Unemployed Americans would receive $1,200 back-to-work bonus under new Republican bill

coronavirus stimulus should incentivize going back to work: Financial planner

Doug Flynn of Flynn Zito Capital Management on a report from the Congressional Budget Office projecting a 10-year economic recovery from the coronavirus.

A top Republican introduced legislation this week that would offer a back-to-work bonus to unemployed Americans returning to their jobs after the coronavirus lockdown.

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Under the bill proposed by Texas Rep. Kevin Brady, the top Republican on the House Ways and Means Committee, recipients of unemployment benefits who go back to their jobs would be able to receive a one-time lump payment of $1,200, or two weekly payments of $600.

“We need these workers," Brady said in a statement. "Unless we can reconnect these workers with these Main Street businesses soon, that business may no longer be there. This proposal is an important part in preventing a prolonged recession.”

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Brady's bill could receive the backing of the Trump administration: Last week, White House economic adviser Larry Kudlow endorsed a back-to-work bonus for unemployed Americans returning to their jobs — an alternative to the extra $600-a-week in unemployment benefits supported by most Democrats.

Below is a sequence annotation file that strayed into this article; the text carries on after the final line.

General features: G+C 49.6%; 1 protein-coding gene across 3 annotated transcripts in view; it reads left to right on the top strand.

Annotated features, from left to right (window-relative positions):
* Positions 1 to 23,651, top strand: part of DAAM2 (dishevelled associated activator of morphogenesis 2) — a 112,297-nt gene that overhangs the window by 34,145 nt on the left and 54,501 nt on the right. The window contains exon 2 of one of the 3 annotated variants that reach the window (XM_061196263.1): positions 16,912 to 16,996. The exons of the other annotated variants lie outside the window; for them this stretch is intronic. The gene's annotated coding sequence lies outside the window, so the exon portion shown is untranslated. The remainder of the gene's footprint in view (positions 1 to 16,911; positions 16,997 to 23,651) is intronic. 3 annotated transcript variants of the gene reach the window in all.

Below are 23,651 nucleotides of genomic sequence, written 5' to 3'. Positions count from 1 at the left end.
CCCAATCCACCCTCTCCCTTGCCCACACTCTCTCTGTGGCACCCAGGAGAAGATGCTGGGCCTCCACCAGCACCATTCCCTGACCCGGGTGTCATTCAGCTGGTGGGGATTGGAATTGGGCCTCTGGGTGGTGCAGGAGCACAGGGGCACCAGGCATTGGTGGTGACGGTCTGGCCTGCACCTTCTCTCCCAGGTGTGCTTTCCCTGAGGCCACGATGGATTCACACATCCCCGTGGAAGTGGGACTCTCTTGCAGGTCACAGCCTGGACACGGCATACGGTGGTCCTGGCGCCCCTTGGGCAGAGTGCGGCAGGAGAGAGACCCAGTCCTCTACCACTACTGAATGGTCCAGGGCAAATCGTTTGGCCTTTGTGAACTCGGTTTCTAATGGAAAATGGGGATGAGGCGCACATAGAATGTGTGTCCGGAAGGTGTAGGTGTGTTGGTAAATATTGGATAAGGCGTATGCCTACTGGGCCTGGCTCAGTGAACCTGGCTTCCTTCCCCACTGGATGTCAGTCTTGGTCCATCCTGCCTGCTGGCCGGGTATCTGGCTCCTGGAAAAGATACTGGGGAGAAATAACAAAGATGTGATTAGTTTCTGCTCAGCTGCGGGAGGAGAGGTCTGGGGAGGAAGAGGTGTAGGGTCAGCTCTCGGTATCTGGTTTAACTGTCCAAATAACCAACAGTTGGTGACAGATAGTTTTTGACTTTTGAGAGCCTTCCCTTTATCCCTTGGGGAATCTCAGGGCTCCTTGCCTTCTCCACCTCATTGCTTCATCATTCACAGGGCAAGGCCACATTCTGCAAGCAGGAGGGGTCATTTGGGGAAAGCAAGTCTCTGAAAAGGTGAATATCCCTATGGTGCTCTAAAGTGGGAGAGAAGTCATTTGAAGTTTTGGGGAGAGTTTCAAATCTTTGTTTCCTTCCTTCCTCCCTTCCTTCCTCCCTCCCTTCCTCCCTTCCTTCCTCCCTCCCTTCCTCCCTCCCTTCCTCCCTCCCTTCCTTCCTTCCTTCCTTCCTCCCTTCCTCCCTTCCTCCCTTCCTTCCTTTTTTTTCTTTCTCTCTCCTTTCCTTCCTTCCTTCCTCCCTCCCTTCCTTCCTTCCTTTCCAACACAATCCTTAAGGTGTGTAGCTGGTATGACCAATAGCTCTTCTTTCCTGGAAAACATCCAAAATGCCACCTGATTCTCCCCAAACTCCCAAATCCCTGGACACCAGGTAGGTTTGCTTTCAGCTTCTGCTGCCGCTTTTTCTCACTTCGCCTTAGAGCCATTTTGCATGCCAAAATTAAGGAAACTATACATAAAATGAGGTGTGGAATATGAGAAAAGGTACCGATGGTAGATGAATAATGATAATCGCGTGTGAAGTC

"We've got to reward individuals for coming back to work," Kudlow said during a "Fox & Friends" interview. "There will be some kind of re-employment bonus. We're not going to go to the $600, that's a disincentive to work."

More than 40 million Americans have lost their jobs as a result of the coronavirus-induced economic shutdown, a rate unseen since the Great Depression. The nation's unemployment rate surged to 14.7 percent in April, and likely swelled to at least 20 percent in May.

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House Democrats, meanwhile, passed a $3 trillion economic-relief package in May that would expand the boosted unemployment benefits through the end of January. But Republicans have declared the bill dead on arrival, and Senate Majority Leader Mitch McConnell has said additional jobless benefits will not be included in the next package.

Republicans have voiced concern that the sweetened benefits are actually discouraging some workers from returning to their jobs. Roughly two-thirds of workers on unemployment are earning more from the government aid than they did at their old job, according to a paper written by economists at the University of Chicago's Becker Friedman Institute.

Once the $600--week expires at the end of July, the typical unemployment check — which varies by state — will return to below $400 per week.

The Federal Reserve's region-by-region roundup of anecdotal information known as the Beige Book, released last week, found that business owners struggled to bring workers back as a result of the boosted benefits. According to a separate Fed study, about 40 percent of Americans earning less than $40,000 year lost their job in March.

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